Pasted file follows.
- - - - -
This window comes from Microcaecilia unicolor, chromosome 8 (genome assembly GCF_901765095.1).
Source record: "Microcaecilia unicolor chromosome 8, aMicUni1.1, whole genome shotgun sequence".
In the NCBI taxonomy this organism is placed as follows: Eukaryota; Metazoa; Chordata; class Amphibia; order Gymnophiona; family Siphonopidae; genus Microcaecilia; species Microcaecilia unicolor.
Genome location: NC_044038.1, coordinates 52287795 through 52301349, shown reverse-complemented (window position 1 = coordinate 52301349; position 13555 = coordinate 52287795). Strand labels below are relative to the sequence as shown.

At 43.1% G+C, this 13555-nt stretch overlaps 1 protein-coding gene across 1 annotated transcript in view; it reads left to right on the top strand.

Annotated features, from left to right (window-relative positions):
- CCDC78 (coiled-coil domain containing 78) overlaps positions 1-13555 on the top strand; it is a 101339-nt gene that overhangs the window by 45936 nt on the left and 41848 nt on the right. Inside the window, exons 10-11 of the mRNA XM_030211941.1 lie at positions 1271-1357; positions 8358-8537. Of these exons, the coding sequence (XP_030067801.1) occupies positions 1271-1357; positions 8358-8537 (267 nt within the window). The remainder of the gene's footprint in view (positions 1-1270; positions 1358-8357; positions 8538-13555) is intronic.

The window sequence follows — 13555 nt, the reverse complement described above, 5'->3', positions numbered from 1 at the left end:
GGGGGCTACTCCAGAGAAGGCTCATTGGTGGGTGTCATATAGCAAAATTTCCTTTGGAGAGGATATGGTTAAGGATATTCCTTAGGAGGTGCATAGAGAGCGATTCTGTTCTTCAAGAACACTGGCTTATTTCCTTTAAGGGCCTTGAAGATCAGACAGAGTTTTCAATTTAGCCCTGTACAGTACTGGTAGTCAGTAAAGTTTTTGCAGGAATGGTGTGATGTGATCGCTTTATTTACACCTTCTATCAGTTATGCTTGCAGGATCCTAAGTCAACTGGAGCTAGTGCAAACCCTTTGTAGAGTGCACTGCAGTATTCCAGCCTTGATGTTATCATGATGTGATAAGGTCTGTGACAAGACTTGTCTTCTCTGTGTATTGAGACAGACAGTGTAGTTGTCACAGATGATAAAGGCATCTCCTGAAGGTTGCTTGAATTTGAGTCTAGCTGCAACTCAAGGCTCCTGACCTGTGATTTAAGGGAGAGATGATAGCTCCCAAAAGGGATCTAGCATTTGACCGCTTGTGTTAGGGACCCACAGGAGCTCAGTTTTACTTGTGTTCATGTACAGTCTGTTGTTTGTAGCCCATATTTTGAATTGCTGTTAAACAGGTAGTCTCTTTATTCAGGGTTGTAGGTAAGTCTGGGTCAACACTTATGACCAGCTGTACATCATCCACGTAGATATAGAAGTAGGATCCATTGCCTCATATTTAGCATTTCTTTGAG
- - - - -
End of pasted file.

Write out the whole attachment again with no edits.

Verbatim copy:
This window comes from Microcaecilia unicolor, chromosome 8 (genome assembly GCF_901765095.1).
Source record: "Microcaecilia unicolor chromosome 8, aMicUni1.1, whole genome shotgun sequence".
In the NCBI taxonomy this organism is placed as follows: Eukaryota; Metazoa; Chordata; class Amphibia; order Gymnophiona; family Siphonopidae; genus Microcaecilia; species Microcaecilia unicolor.
Genome location: NC_044038.1, coordinates 52287795 through 52301349, shown reverse-complemented (window position 1 = coordinate 52301349; position 13555 = coordinate 52287795). Strand labels below are relative to the sequence as shown.

At 43.1% G+C, this 13555-nt stretch overlaps 1 protein-coding gene across 1 annotated transcript in view; it reads left to right on the top strand.

Annotated features, from left to right (window-relative positions):
- CCDC78 (coiled-coil domain containing 78) overlaps positions 1-13555 on the top strand; it is a 101339-nt gene that overhangs the window by 45936 nt on the left and 41848 nt on the right. Inside the window, exons 10-11 of the mRNA XM_030211941.1 lie at positions 1271-1357; positions 8358-8537. Of these exons, the coding sequence (XP_030067801.1) occupies positions 1271-1357; positions 8358-8537 (267 nt within the window). The remainder of the gene's footprint in view (positions 1-1270; positions 1358-8357; positions 8538-13555) is intronic.

The window sequence follows — 13555 nt, the reverse complement described above, 5'->3', positions numbered from 1 at the left end:
GGGGGCTACTCCAGAGAAGGCTCATTGGTGGGTGTCATATAGCAAAATTTCCTTTGGAGAGGATATGGTTAAGGATATTCCTTAGGAGGTGCATAGAGAGCGATTCTGTTCTTCAAGAACACTGGCTTATTTCCTTTAAGGGCCTTGAAGATCAGACAGAGTTTTCAATTTAGCCCTGTACAGTACTGGTAGTCAGTAAAGTTTTTGCAGGAATGGTGTGATGTGATCGCTTTATTTACACCTTCTATCAGTTATGCTTGCAGGATCCTAAGTCAACTGGAGCTAGTGCAAACCCTTTGTAGAGTGCACTGCAGTATTCCAGCCTTGATGTTATCATGATGTGATAAGGTCTGTGACAAGACTTGTCTTCTCTGTGTATTGAGACAGACAGTGTAGTTGTCACAGATGATAAAGGCATCTCCTGAAGGTTGCTTGAATTTGAGTCTAGCTGCAACTCAAGGCTCCTGACCTGTGATTTAAGGGAGAGATGATAGCTCCCAAAAGGGATCTAGCATTTGACCGCTTGTGTTAGGGACCCACAGGAGCTCAGTTTTACTTGTGTTCATGTACAGTCTGTTGTTTGTAGCCCATATTTTGAATTGCTGTTAAACAGGTAGTCTCTTTATTCAGGGTTGTAGGTAAGTCTGGGTCAACACTTATGACCAGCTGTACATCATCCACGTAGATATAGAAGTAGGATCCATTGCCTCATATTTAGCATTTCTTTGAG